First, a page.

Winner of the U.S. chapter of the International Association for the Study of Popular Music's Woody Guthrie Award for most distinguished work on popular music.
Steven Pond's Head Hunters captures a transitional moment in modern music history, a time when jazz and rock intermingled to create a new, often controversial, genre. At the forefront of that style was Head Hunters, Herbie Hancock's foray into the fusion jazz market.
The album became a turning point for a radical shift in both the production and reception of jazz. It was the best-selling jazz record of all time to that point, and the music industry quickly responded to the expanded market, with production and promotion budgets rising tenfold. Such a shift helped musicians pry open the control-booth door, permanently enlarging their role in production. But critics, believing that rock and funk might be appropriating jazz to new musical ends---or more ominously, for commercial reasons---grew increasingly alarmed at what they saw as the beginning of the end of jazz.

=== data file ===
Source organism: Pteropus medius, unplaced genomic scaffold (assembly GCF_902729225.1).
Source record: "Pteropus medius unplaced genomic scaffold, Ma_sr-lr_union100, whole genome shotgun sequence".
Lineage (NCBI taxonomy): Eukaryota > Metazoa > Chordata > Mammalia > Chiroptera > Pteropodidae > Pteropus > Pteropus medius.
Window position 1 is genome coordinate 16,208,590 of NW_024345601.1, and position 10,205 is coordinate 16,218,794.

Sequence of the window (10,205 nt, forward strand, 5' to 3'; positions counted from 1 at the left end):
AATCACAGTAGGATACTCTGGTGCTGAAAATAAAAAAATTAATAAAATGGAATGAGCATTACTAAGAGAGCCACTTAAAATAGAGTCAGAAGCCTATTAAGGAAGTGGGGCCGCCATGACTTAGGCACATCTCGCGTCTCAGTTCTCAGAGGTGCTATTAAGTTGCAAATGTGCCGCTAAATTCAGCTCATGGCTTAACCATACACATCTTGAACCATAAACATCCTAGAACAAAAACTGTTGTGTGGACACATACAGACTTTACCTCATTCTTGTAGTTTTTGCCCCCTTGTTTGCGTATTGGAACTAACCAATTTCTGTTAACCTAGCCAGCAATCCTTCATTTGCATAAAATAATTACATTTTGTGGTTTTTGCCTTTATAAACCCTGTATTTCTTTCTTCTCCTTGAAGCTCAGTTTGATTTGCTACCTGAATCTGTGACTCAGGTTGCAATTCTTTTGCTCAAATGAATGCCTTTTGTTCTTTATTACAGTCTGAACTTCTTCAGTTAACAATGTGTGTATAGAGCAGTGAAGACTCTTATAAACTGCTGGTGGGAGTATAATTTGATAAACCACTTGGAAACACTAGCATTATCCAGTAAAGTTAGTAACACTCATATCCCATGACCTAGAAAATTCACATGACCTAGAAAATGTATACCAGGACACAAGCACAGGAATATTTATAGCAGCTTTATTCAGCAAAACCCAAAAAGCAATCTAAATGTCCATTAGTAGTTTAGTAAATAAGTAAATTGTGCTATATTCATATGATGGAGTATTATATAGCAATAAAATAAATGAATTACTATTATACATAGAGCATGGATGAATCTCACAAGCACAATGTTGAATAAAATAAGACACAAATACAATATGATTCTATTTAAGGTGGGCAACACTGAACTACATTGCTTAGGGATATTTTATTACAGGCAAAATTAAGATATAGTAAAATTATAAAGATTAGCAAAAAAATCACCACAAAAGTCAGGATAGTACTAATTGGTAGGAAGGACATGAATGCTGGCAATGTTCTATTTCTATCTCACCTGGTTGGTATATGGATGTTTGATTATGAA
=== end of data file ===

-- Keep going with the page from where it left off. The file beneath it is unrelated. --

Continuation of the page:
Steven F. Pond is Associate Professor of music at Cornell University. He will become Editor-in-Chief for the journal Jazz Perspectives in 2011.
". . . [a] very readable dissection of all the different ways in which Herbie Hancock's 1973 album Head Hunters broke the mould. . . . An entertaining and thought-provoking read."
"An important and timely book. Pond's work reflects the insight an informed researcher and skilled performer can bring to the study of music."
---Travis Jackson, Associate Professor of American Music, University of Chicago
"Pond dissects and analyzes what went into the making of this album, both musical and extra-musical with enthusiasm and thoroughness."
Copyright © 2005, University of Michigan. All rights reserved. Posted November 2005.
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